Is your Wallet Locked and Loaded?

Geoff Cook - CFP, CHAIP

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Have you ever heard the old saying “Ride or Die”? If you were a Brooklyn Police Officer in the 1970s, it meant that when you carried your gun, you were ready to use it (ride it out, or die trying); be willing to do anything if it involves personal risk. This same saying is reflective of our individual financial habits.

When we have our financial resources in our wallet we are telling our mind that we are locked and loaded, ready to shoot. If we see something that we like it is far too easy to pull the trigger. As humans, we make incredibly emotional decisions. This regularly involves throwing rationality in the garbage and not thinking through our purchases.

Recently, I was fortunate to listen to author and keynote speaker Chip Heath. Chip talked about a key process we can use to control decisions. A process to limit our bad decisions. The final step is to “Prepare”. Prepare to be wrong. As humans we make a lot of poor decisions, it is inevitable.

What Chip talked about was preparing for this by using our own personal “trip wires” to protect ourselves from bad decisions. This could be comparable to using “stop losses” in investing to protect ourselves from big market downturns. Chip used the example of how Van Halen when on tour would have abnormally large contracts for their shows. Buried in the middle they would have a clause that they wanted a bowl of M&M’s in the back stage. If in the bowl of M&M’s they found a brown one, they had the right to destroy the stage, equipment, and leave the show.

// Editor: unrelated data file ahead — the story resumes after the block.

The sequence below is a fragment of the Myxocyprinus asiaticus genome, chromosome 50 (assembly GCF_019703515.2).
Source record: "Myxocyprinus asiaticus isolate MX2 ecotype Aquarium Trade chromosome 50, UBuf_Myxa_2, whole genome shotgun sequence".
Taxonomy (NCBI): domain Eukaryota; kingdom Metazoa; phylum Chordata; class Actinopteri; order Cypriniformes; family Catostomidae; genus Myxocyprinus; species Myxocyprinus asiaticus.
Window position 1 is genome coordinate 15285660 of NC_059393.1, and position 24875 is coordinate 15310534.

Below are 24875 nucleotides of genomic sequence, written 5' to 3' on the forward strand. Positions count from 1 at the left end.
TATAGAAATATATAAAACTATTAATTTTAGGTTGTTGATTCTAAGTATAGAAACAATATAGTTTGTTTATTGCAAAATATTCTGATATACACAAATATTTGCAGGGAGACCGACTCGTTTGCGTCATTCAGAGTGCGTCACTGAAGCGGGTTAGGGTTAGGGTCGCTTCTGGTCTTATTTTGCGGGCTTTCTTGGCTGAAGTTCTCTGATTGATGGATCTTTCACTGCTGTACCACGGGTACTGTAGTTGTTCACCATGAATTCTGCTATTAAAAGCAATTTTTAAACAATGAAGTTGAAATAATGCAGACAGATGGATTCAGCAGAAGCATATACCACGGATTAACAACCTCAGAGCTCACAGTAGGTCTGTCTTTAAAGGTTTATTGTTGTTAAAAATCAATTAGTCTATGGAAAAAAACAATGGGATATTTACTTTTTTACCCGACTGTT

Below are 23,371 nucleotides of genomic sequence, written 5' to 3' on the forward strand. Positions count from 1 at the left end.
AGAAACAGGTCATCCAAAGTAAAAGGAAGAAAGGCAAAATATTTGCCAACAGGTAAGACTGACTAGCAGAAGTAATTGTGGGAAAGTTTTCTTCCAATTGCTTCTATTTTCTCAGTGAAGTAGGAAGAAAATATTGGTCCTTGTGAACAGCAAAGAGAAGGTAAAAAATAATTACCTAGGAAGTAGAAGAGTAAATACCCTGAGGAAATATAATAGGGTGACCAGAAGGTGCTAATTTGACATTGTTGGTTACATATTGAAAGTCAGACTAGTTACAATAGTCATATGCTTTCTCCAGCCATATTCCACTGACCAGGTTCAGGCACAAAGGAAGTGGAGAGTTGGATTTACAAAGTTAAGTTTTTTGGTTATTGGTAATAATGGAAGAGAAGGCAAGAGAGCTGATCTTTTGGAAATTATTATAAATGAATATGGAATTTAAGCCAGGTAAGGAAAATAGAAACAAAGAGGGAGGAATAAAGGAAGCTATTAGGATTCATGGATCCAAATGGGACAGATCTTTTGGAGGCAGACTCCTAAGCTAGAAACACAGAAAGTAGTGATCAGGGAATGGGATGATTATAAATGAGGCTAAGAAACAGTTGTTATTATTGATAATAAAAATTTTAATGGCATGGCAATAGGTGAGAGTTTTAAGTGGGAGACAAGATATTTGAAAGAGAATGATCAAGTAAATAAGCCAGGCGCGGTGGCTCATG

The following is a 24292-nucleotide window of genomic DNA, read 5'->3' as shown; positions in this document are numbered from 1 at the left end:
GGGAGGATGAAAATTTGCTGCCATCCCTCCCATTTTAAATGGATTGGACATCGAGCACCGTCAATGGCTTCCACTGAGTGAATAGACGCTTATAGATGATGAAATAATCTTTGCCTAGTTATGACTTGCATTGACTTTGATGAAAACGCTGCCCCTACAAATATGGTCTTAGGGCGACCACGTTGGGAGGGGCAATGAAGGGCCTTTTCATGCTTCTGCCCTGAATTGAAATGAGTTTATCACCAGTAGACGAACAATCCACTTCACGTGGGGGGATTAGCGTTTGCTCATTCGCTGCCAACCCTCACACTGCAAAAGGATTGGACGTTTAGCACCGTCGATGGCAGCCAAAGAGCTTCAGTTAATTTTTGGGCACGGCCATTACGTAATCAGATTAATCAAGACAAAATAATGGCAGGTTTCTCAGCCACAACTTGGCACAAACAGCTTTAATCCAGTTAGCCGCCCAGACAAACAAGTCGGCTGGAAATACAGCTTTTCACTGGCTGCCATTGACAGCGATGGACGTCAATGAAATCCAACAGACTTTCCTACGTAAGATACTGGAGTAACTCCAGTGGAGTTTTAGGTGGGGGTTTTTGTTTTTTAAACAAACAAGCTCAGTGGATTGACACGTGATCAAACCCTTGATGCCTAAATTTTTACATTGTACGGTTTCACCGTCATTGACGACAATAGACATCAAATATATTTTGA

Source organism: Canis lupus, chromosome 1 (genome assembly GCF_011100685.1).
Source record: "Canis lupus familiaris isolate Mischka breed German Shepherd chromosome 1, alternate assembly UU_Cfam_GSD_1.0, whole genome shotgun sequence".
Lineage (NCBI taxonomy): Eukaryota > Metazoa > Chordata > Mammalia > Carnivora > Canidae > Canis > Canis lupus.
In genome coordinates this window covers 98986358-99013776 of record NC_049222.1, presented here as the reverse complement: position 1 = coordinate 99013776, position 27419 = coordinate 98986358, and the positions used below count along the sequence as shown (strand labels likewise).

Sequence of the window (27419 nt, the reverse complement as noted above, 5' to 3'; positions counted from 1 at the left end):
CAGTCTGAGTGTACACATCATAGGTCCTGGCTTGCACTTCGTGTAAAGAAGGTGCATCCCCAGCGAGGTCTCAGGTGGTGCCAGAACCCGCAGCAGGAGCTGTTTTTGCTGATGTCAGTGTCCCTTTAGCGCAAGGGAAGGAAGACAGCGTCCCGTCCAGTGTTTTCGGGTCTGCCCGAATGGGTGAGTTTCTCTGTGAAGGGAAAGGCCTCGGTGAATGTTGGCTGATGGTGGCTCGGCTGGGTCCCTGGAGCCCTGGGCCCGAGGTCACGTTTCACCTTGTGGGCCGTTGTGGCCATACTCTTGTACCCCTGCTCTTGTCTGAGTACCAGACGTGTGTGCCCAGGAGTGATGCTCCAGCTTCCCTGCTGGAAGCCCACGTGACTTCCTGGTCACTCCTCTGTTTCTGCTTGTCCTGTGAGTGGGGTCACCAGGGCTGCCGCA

They knew that diligence was paramount to the success of their show so they set this “trip wire” to ensure the people they were working with read the contract.I think that we should leave the credit card (or financial resources) at home, and set a financial decision process. We should create an incubation period to make financial decisions where we force oursleves to sit on the idea for a few days. We have all “slept” on an idea, only to realize that the next day we really don’t want to do it anymore. This incubation period will allow you to look at the facts to ensure you really need the item, make comparisons to other products, and make sure the price you are paying is competitive.

Save yourself from making a financial decision you will regret later. Don’t walk out of your house with your wallet locked and loaded.

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When dealing in financial matters, you are urged to consult an advisor for legal, tax or investment advice. Every effort has been made to present information in a clear, exacting manner. However neither the publisher nor the authors can be held responsible for any losses incurred due to the actions of any individual as the result of this post or any errors or omissions contained herein.

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